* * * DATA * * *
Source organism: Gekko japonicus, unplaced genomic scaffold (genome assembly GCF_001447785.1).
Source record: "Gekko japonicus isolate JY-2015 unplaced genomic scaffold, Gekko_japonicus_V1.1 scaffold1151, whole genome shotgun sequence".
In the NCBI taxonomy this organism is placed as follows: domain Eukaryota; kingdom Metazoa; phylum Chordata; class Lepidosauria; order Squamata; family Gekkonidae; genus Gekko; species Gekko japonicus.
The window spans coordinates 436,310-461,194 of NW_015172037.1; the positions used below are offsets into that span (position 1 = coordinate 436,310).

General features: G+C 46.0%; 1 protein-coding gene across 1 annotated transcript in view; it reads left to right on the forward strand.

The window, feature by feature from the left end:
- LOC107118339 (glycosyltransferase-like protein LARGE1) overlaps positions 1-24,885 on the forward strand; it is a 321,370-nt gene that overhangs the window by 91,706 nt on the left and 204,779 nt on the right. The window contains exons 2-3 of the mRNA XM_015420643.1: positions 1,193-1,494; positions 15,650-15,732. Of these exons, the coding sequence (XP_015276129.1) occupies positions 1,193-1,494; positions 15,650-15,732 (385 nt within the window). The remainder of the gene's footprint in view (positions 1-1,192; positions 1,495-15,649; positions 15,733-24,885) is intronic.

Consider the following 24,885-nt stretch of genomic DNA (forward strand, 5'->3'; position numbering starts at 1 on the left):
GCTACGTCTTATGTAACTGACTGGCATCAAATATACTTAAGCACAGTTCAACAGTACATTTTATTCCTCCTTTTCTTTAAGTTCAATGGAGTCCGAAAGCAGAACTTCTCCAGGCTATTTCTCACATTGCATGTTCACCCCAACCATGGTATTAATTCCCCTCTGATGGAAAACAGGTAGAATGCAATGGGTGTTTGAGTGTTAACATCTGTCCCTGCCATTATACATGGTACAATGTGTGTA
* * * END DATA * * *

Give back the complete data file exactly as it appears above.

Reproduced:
Source organism: Gekko japonicus, unplaced genomic scaffold (genome assembly GCF_001447785.1).
Source record: "Gekko japonicus isolate JY-2015 unplaced genomic scaffold, Gekko_japonicus_V1.1 scaffold1151, whole genome shotgun sequence".
In the NCBI taxonomy this organism is placed as follows: domain Eukaryota; kingdom Metazoa; phylum Chordata; class Lepidosauria; order Squamata; family Gekkonidae; genus Gekko; species Gekko japonicus.
The window spans coordinates 436,310-461,194 of NW_015172037.1; the positions used below are offsets into that span (position 1 = coordinate 436,310).

General features: G+C 46.0%; 1 protein-coding gene across 1 annotated transcript in view; it reads left to right on the forward strand.

The window, feature by feature from the left end:
- LOC107118339 (glycosyltransferase-like protein LARGE1) overlaps positions 1-24,885 on the forward strand; it is a 321,370-nt gene that overhangs the window by 91,706 nt on the left and 204,779 nt on the right. The window contains exons 2-3 of the mRNA XM_015420643.1: positions 1,193-1,494; positions 15,650-15,732. Of these exons, the coding sequence (XP_015276129.1) occupies positions 1,193-1,494; positions 15,650-15,732 (385 nt within the window). The remainder of the gene's footprint in view (positions 1-1,192; positions 1,495-15,649; positions 15,733-24,885) is intronic.

Consider the following 24,885-nt stretch of genomic DNA (forward strand, 5'->3'; position numbering starts at 1 on the left):
GCTACGTCTTATGTAACTGACTGGCATCAAATATACTTAAGCACAGTTCAACAGTACATTTTATTCCTCCTTTTCTTTAAGTTCAATGGAGTCCGAAAGCAGAACTTCTCCAGGCTATTTCTCACATTGCATGTTCACCCCAACCATGGTATTAATTCCCCTCTGATGGAAAACAGGTAGAATGCAATGGGTGTTTGAGTGTTAACATCTGTCCCTGCCATTATACATGGTACAATGTGTGTA